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March 18, 2011 E-MAIL PRINT Bookmark and Share

RIT Back in Title Game

by Becky Ebert/CHN Reporter

ROCHESTER, N.Y. — Here they are again.

The RIT Tigers started that magical run to the Frozen Four last season by first winning an Atlantic Hockey championship. Now, they will get another shot at it after a 4-2 win over Connecticut in Friday's semifinal.

The Tigers were flying at the beginning of the game, but the hungry Huskies, who have never won an Atlantic title, were nipping at their heels for much of the game. Connecticut threw 41 shots on net, but was held at bay by RIT goaltender Shane Madolora.

“I thought for us tonight it was a game of survival. I don’t think we brought our 'A' game,” said RIT coach Wayne Wilson. “I think Shane was the one that pulled us in there. We had a great start and thankfully did. Then just weathered the storm.”

The Tigers took charge of the game when left winger Scott Knowles tipped in the puck off the draw at the 3:31 mark. The Huskies soon found themselves down by two on a great feed by Eckenswiller, leading to a bouncing puck knocked in. Then RIT forward Sean Murphy scored a shorthanded goal off the faceoff, giving his team a 3-0 lead.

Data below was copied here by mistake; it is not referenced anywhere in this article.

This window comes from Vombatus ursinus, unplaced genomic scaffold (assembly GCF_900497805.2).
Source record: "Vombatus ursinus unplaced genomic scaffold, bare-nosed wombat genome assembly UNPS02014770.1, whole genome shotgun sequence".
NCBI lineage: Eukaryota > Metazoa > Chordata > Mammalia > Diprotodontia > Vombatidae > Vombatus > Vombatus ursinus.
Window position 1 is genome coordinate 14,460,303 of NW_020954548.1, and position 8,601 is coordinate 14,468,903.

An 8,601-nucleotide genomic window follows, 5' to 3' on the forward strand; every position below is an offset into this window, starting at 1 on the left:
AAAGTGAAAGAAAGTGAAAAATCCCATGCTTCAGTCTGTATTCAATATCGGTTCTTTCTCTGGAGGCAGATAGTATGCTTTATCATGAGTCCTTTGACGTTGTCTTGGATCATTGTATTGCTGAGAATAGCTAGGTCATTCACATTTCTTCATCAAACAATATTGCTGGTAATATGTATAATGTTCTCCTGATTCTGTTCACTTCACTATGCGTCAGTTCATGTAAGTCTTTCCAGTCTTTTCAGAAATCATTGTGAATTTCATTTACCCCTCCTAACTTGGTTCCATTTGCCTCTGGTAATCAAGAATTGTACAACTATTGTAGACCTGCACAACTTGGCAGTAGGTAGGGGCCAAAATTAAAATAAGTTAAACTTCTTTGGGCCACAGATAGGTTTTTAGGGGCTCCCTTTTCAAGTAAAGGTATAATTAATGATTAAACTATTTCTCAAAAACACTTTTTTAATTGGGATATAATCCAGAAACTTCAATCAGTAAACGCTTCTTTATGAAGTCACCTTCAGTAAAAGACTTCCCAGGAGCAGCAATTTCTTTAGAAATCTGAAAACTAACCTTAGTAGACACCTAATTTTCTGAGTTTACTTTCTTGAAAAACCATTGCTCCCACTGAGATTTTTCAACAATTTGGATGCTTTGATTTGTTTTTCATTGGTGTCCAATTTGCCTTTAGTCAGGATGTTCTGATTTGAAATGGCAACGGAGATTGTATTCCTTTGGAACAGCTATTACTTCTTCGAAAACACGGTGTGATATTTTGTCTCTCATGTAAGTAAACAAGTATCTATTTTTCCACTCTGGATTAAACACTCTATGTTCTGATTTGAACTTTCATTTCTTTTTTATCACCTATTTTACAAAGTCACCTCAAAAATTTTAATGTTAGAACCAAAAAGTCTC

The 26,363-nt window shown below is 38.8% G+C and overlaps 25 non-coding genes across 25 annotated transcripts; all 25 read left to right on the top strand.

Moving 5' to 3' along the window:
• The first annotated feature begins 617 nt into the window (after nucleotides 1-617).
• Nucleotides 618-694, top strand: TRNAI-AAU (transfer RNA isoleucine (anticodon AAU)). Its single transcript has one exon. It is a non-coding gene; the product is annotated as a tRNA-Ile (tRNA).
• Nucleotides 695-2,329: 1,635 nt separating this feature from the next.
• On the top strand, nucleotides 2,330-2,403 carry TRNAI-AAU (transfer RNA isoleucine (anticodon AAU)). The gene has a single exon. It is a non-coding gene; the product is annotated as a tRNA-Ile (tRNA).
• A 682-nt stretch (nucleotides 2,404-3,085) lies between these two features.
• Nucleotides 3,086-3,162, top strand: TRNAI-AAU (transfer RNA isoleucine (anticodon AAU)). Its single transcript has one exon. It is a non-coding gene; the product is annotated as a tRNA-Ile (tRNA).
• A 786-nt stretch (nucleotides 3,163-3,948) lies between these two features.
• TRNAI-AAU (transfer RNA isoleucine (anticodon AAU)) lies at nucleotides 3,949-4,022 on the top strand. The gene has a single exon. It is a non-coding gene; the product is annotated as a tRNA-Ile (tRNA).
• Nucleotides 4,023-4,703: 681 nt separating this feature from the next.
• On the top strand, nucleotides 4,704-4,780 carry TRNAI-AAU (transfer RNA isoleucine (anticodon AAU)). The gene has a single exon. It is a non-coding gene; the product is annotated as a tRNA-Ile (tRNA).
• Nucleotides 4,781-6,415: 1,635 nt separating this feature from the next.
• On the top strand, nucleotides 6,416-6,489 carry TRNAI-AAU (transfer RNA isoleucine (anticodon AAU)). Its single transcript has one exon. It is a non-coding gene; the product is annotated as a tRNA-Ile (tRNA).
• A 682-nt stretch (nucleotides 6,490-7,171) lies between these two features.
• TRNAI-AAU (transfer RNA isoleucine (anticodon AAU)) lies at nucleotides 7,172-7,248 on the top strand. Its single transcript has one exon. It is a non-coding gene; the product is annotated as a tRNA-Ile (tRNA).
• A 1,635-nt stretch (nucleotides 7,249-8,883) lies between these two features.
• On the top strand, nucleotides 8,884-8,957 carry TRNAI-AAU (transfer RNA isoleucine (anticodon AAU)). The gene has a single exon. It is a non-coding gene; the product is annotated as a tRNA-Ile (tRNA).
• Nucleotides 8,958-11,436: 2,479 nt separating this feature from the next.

Huskies’ goaltender Garrett Bartus was pulled from the game and replaced by freshman Matt Grogan, after letting in three goals on just 10 shots.

“There’s no pressure going in. There’s not much to think about,” said Grogan. “Bartus has been holding it down all year long.”

With some new blood in net, Cole Schneider got his team back in the game on an odd-man rush.

Connecticut poured on the shots in the second period, but it seemed as though no matter how many they threw on Madolora, it wasn’t going to go in. But as the clock ticked closer to the end of the second period, RIT forward Tyler Brenner took a penalty for charging with just 13 seconds left. That opened things up for UConn's Marcello Ranallo to make it a one-goal game.

The Huskies put the pressure on Tigers’ goaltender Madolora yet again in the third. It wasn’t until the Tigers were on the power play that they started to show signs of life, but still couldn’t find a way to bury the puck.

RIT eventually regained a two-goal lead on an unassisted goal by Murphy, his second of the game.

“There wasn’t really anybody out front, so I jus tried to get a rebound out of it and got
lucky,” said Murphy.

For UConn, it was another season without a title and without an NCAA bid.

“Both teams came out with a lot of emotions. We were excited to play, but we just didn’t channel our emotion very well,” said Connecticut coach Bruce Marshall. “We threw a lot of pucks on net, but their goalie made the saves.”
 

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